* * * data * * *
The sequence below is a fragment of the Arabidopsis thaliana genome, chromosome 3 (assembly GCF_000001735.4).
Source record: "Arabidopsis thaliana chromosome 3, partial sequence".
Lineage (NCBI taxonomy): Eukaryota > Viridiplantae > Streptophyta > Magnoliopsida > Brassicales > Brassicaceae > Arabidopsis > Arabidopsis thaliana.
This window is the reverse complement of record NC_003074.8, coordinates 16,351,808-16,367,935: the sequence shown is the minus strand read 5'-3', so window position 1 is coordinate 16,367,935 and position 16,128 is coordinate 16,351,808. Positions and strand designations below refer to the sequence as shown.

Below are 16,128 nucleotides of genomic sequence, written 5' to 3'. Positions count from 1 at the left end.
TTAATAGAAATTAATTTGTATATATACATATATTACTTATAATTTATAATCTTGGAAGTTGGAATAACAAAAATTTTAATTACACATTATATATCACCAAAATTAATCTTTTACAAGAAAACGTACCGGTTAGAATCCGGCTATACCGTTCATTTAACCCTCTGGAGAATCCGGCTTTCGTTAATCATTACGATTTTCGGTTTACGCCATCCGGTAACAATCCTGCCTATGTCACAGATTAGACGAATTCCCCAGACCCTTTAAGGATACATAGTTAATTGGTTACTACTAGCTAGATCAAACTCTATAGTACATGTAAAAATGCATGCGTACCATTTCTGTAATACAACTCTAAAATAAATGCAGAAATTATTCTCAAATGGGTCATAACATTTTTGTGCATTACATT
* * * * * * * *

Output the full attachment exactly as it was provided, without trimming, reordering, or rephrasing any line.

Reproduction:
The sequence below is a fragment of the Arabidopsis thaliana genome, chromosome 3 (assembly GCF_000001735.4).
Source record: "Arabidopsis thaliana chromosome 3, partial sequence".
Lineage (NCBI taxonomy): Eukaryota > Viridiplantae > Streptophyta > Magnoliopsida > Brassicales > Brassicaceae > Arabidopsis > Arabidopsis thaliana.
This window is the reverse complement of record NC_003074.8, coordinates 16,351,808-16,367,935: the sequence shown is the minus strand read 5'-3', so window position 1 is coordinate 16,367,935 and position 16,128 is coordinate 16,351,808. Positions and strand designations below refer to the sequence as shown.

Below are 16,128 nucleotides of genomic sequence, written 5' to 3'. Positions count from 1 at the left end.
TTAATAGAAATTAATTTGTATATATACATATATTACTTATAATTTATAATCTTGGAAGTTGGAATAACAAAAATTTTAATTACACATTATATATCACCAAAATTAATCTTTTACAAGAAAACGTACCGGTTAGAATCCGGCTATACCGTTCATTTAACCCTCTGGAGAATCCGGCTTTCGTTAATCATTACGATTTTCGGTTTACGCCATCCGGTAACAATCCTGCCTATGTCACAGATTAGACGAATTCCCCAGACCCTTTAAGGATACATAGTTAATTGGTTACTACTAGCTAGATCAAACTCTATAGTACATGTAAAAATGCATGCGTACCATTTCTGTAATACAACTCTAAAATAAATGCAGAAATTATTCTCAAATGGGTCATAACATTTTTGTGCATTACATT